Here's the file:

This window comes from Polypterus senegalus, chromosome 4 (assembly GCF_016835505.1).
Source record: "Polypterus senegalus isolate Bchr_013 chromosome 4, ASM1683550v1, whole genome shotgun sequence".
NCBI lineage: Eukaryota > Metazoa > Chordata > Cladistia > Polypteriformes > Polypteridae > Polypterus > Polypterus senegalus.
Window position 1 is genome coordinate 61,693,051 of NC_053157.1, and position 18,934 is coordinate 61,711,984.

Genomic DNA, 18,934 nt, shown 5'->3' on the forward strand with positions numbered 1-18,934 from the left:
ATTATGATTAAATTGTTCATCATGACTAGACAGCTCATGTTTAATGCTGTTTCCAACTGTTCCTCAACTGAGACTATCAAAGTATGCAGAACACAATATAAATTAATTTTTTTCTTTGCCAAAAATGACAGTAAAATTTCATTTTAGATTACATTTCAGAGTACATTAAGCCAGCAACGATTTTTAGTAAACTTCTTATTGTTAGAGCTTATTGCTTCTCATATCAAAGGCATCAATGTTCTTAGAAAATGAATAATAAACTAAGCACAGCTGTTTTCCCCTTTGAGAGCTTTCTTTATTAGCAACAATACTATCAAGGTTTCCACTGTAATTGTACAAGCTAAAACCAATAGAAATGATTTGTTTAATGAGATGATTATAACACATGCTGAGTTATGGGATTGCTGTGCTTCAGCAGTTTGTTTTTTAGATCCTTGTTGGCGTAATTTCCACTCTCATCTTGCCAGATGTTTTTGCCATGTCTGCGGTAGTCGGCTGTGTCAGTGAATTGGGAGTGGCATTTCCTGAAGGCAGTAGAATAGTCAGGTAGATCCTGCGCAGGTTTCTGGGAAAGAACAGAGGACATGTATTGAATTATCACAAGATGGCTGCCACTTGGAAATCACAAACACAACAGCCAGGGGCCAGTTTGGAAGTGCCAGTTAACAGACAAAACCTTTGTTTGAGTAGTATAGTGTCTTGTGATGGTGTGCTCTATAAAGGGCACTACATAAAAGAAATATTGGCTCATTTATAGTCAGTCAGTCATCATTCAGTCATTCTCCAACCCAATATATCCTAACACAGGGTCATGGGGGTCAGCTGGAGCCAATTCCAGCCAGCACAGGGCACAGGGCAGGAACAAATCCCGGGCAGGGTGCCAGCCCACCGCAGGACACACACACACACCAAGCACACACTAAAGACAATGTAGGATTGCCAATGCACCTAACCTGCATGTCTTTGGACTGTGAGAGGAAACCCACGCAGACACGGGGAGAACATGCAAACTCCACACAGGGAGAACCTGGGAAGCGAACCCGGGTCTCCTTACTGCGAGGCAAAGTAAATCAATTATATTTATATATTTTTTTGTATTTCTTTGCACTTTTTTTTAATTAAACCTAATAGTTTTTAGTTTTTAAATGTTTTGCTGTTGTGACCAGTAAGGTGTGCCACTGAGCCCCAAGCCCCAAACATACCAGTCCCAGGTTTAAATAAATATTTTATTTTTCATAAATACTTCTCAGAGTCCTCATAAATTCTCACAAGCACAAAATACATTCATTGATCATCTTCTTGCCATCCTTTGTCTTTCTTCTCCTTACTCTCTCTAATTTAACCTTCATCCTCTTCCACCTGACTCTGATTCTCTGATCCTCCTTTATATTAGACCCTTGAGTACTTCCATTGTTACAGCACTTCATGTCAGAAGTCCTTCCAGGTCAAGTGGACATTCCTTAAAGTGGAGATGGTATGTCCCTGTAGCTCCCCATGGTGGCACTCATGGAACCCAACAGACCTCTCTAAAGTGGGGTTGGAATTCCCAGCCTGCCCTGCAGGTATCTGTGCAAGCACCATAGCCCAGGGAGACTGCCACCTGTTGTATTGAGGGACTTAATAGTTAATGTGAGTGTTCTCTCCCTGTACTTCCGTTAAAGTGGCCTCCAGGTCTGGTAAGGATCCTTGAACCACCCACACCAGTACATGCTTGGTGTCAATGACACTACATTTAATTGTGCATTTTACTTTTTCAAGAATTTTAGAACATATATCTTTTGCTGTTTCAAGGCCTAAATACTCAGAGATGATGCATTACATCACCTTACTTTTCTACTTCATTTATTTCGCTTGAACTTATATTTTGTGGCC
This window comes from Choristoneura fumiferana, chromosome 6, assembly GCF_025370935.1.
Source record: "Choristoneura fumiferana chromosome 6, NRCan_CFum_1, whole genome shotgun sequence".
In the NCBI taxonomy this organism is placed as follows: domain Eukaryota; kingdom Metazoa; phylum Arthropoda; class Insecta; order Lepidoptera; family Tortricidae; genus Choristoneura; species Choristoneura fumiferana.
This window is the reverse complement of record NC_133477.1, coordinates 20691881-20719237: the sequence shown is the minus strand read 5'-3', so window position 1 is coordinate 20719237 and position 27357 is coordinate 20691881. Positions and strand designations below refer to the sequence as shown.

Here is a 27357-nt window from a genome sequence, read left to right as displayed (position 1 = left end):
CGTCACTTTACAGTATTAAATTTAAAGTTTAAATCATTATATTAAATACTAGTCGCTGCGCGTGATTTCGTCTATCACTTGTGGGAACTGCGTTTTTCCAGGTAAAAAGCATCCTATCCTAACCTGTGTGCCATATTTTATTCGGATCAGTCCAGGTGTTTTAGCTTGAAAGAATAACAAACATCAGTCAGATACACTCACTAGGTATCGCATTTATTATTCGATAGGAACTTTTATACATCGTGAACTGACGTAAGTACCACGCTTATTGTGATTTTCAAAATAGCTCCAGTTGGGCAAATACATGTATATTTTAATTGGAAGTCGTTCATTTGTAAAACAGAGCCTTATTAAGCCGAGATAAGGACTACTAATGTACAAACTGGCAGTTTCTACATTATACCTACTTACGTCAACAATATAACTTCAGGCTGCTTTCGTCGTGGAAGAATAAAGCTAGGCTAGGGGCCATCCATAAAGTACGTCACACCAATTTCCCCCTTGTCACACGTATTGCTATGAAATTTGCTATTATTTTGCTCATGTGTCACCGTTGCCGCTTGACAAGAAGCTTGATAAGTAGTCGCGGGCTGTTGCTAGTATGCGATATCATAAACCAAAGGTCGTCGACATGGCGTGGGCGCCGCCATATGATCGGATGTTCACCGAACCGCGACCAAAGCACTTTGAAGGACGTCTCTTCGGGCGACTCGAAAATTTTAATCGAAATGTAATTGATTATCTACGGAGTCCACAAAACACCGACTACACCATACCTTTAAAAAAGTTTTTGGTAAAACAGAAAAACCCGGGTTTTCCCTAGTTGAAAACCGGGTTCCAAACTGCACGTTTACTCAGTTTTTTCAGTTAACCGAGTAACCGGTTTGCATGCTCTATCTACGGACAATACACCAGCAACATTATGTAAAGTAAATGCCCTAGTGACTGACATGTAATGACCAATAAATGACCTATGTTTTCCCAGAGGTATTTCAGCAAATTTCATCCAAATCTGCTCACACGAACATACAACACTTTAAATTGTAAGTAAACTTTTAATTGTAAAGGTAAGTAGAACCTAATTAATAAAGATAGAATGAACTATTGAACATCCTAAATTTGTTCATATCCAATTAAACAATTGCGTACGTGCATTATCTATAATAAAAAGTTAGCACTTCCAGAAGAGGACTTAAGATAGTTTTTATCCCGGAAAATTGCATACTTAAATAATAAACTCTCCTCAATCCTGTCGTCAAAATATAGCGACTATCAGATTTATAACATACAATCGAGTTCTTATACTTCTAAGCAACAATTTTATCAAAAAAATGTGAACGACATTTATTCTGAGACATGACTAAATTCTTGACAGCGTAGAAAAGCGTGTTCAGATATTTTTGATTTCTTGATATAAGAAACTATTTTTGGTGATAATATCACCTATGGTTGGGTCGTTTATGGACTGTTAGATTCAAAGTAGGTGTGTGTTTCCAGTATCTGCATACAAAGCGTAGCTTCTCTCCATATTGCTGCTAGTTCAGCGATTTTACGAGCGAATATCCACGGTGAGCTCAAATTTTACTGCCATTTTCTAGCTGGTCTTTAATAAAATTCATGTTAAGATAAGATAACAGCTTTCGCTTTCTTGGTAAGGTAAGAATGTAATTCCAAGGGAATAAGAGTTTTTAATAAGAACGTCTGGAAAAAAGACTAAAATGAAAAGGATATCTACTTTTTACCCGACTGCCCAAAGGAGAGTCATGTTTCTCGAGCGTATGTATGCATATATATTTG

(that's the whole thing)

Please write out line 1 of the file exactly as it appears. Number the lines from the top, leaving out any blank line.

This window comes from Polypterus senegalus, chromosome 4 (assembly GCF_016835505.1).